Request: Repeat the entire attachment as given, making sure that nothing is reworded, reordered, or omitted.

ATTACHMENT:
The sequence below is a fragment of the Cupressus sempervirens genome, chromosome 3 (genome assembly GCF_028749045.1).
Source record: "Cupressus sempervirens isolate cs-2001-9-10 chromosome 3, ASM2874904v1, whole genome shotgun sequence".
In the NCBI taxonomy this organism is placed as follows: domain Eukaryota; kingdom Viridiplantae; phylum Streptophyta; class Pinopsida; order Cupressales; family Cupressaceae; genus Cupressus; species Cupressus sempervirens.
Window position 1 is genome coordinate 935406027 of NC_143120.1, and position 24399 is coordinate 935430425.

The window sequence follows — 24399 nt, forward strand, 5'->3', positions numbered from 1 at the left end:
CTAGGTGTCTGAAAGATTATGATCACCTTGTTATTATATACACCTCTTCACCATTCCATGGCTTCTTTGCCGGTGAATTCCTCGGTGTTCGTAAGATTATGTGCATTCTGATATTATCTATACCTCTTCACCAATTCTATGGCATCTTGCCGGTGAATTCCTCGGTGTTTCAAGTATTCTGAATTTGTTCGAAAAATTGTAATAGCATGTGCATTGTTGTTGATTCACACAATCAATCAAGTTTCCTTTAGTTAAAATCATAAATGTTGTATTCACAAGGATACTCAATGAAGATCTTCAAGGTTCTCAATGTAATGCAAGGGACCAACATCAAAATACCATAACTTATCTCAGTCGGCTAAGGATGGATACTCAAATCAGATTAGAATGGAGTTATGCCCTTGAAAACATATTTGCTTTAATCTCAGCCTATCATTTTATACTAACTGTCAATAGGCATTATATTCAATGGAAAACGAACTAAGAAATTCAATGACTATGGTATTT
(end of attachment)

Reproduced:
The sequence below is a fragment of the Cupressus sempervirens genome, chromosome 3 (genome assembly GCF_028749045.1).
Source record: "Cupressus sempervirens isolate cs-2001-9-10 chromosome 3, ASM2874904v1, whole genome shotgun sequence".
In the NCBI taxonomy this organism is placed as follows: domain Eukaryota; kingdom Viridiplantae; phylum Streptophyta; class Pinopsida; order Cupressales; family Cupressaceae; genus Cupressus; species Cupressus sempervirens.
Window position 1 is genome coordinate 935406027 of NC_143120.1, and position 24399 is coordinate 935430425.

The window sequence follows — 24399 nt, forward strand, 5'->3', positions numbered from 1 at the left end:
CTAGGTGTCTGAAAGATTATGATCACCTTGTTATTATATACACCTCTTCACCATTCCATGGCTTCTTTGCCGGTGAATTCCTCGGTGTTCGTAAGATTATGTGCATTCTGATATTATCTATACCTCTTCACCAATTCTATGGCATCTTGCCGGTGAATTCCTCGGTGTTTCAAGTATTCTGAATTTGTTCGAAAAATTGTAATAGCATGTGCATTGTTGTTGATTCACACAATCAATCAAGTTTCCTTTAGTTAAAATCATAAATGTTGTATTCACAAGGATACTCAATGAAGATCTTCAAGGTTCTCAATGTAATGCAAGGGACCAACATCAAAATACCATAACTTATCTCAGTCGGCTAAGGATGGATACTCAAATCAGATTAGAATGGAGTTATGCCCTTGAAAACATATTTGCTTTAATCTCAGCCTATCATTTTATACTAACTGTCAATAGGCATTATATTCAATGGAAAACGAACTAAGAAATTCAATGACTATGGTATTT